During my last Sunset Park crawl, I couldn’t resist buying some of the Mexican chorizo that’s sold in all the grocery stores and bodegas. Mixed into omelettes or covered in cheese, all the recipes I found for using it were pretty heavy. That’s when I came across this version using chayotes in Marilyn Tausend’s Cocina de la Familia, a collection of recipes she collected while traveling through the United States and Mexico. This one come from Miami by way of Mexico City. Light, fresh and slightly sweet, the chayotes were the perfect balance for the heavily spiced chorizo. Originally from Mexico but popular throughout Latin America, Tausend compares chayotes to the ideal 19th century woman, “somewhat exotic, always modest, very versatile, and capable of assuming any role necessary.” I didn’t know I was looking for a Victorian solution but I found one.
Chayotes Rellenos/Stuffed Chayotes
Translated to English from Cocina de la Familia: mas de 200 recetas auténticas by Marilyn Tausend with Miguel Ravego, the original recipe is attributed to Virginia Dominguez.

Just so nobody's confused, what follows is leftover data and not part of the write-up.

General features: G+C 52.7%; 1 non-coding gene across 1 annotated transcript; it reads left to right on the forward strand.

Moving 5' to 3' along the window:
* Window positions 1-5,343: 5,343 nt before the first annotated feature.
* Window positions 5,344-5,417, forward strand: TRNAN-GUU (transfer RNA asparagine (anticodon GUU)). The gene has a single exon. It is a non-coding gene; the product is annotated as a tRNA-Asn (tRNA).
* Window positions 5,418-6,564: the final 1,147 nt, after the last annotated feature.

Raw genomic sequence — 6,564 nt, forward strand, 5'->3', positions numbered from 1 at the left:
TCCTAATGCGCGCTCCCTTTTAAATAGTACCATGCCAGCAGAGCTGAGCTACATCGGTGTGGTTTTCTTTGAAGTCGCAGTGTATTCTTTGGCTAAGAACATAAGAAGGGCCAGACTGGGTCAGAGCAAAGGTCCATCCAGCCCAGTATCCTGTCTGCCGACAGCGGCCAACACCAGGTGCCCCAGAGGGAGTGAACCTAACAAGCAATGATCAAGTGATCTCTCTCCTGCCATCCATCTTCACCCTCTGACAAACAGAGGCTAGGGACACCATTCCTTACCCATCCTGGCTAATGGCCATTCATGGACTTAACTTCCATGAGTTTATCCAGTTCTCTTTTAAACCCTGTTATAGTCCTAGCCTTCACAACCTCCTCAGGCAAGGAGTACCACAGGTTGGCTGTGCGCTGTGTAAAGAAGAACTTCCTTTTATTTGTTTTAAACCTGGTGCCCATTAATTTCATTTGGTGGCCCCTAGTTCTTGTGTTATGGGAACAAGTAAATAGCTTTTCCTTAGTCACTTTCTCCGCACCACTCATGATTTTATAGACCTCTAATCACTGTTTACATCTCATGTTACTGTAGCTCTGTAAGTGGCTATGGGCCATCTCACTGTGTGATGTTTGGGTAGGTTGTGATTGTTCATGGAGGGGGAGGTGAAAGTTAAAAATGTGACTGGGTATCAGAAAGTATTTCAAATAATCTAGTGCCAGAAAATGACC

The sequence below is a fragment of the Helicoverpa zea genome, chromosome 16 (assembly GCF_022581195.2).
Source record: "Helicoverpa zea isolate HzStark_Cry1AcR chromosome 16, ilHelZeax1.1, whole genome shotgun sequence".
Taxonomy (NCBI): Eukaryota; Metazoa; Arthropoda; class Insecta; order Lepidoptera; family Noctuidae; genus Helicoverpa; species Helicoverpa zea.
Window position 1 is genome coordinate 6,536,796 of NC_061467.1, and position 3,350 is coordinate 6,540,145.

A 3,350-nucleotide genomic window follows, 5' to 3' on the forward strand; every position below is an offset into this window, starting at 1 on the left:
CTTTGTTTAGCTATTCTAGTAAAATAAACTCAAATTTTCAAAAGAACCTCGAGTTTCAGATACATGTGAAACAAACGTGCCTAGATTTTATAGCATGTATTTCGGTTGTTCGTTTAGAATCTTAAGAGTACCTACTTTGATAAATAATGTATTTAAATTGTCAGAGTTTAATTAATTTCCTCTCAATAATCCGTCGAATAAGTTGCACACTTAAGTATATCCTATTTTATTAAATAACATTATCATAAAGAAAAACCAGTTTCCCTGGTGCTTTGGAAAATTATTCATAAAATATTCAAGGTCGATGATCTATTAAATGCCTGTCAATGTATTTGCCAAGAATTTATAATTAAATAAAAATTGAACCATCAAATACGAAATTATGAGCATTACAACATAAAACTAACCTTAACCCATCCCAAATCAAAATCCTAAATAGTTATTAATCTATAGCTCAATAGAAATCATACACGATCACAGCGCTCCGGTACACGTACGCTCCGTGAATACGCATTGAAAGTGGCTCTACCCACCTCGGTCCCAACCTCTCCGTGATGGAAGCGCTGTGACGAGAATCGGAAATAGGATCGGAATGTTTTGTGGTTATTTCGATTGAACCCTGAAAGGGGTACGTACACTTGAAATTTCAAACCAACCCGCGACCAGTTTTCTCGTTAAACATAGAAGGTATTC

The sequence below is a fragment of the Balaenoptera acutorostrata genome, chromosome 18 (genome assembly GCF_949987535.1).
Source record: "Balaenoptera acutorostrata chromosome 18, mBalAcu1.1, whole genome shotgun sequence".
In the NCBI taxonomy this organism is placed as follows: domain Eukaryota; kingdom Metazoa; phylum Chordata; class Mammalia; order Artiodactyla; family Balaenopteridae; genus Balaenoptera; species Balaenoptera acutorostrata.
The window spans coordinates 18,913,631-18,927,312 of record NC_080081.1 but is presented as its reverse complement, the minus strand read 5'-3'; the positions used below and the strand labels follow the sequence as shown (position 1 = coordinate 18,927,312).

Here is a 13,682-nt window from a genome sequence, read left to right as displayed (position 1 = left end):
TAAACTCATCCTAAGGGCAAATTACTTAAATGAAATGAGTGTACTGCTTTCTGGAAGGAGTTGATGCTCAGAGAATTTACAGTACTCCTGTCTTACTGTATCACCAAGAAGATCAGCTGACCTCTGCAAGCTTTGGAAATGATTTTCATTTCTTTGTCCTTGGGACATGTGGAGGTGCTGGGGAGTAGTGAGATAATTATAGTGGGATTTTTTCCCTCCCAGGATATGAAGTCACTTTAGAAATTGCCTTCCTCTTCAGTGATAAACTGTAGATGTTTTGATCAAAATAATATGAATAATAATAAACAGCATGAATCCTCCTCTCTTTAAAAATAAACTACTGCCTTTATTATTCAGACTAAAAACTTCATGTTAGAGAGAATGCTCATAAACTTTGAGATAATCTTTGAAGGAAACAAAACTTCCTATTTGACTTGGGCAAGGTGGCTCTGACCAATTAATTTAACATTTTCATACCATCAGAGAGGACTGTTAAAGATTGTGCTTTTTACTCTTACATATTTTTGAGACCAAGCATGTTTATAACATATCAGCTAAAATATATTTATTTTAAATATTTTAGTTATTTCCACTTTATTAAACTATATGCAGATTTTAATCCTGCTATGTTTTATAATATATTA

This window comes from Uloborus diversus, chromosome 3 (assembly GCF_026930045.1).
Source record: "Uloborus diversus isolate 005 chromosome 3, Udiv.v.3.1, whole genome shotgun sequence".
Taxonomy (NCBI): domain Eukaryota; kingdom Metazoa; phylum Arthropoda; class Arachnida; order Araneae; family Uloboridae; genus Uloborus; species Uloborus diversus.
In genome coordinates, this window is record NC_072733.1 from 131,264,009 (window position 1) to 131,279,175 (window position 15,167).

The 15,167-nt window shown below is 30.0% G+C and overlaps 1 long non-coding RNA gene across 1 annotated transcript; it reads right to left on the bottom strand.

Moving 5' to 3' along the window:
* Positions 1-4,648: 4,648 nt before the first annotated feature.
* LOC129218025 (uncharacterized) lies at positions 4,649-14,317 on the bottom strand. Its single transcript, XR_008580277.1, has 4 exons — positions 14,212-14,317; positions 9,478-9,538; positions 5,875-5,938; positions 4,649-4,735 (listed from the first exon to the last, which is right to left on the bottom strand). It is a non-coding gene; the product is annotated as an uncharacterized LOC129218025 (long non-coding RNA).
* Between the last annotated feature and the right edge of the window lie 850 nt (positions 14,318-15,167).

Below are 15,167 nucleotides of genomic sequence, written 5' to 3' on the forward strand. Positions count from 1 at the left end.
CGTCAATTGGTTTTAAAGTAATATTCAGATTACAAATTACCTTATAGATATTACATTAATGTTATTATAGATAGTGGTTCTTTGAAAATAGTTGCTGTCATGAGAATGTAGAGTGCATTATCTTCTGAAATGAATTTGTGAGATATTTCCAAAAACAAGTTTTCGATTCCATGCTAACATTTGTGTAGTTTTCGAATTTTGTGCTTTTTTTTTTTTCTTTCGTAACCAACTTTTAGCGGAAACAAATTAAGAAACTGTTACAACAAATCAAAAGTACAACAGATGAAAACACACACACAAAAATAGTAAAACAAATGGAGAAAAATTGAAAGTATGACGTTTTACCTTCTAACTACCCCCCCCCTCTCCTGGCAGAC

3 chayotes (about 3/4 lb each)
2 tablespoons of sea salt
1-2 tablespoons of canola oil
8 ounces of Mexican chorizo, casing removed
1/3 cup white onion, chopped
2 cloves of garlic, chopped
1 ripe tomato, chopped
2 tablespoons parsley, chopped
Sea Salt and freshly ground pepper
1 cup fresh bread crumbs
6 ounces of queso fresco, crumbled
2 tablespoons unsalted butter
Put chayotes in a heavy pot with enough salted water to cover. Bring to a boil and simmer until tender, about 30-40 minutes. Remove from heat, drain and set aside till cool enough to handle. Halve chayotes lengthwise and remove the seed. Carefully scoop out the pulp with a spoon, leaving a 1/4 inch border. Chop the pulp and set aside.
Preheat the oven to 400 degrees. Lightly grease a baking dish.
Heat the oil in a heavy saucepan over medium heat. Add the chorizo and saute until cooked through. Add the onions and garlic and cook over medium high heat until browned, about 10 minutes. Add chopped tomatoes and continue to cook an additional two minutes. Blend in the pulp and parsley. Remove from heat. Season with salt and pepper to taste
Divide the stuffing equally among the chayote shells, pressing down to form packed mounds. Place in the prepared dish closely together.
Toss together the breadcrumbs, queso blanco, and melted butter in a small bowl. Cover the filled chayotes with the breadcrumb mixture. Bake in the oven until tops are golden, 15-20 minutes.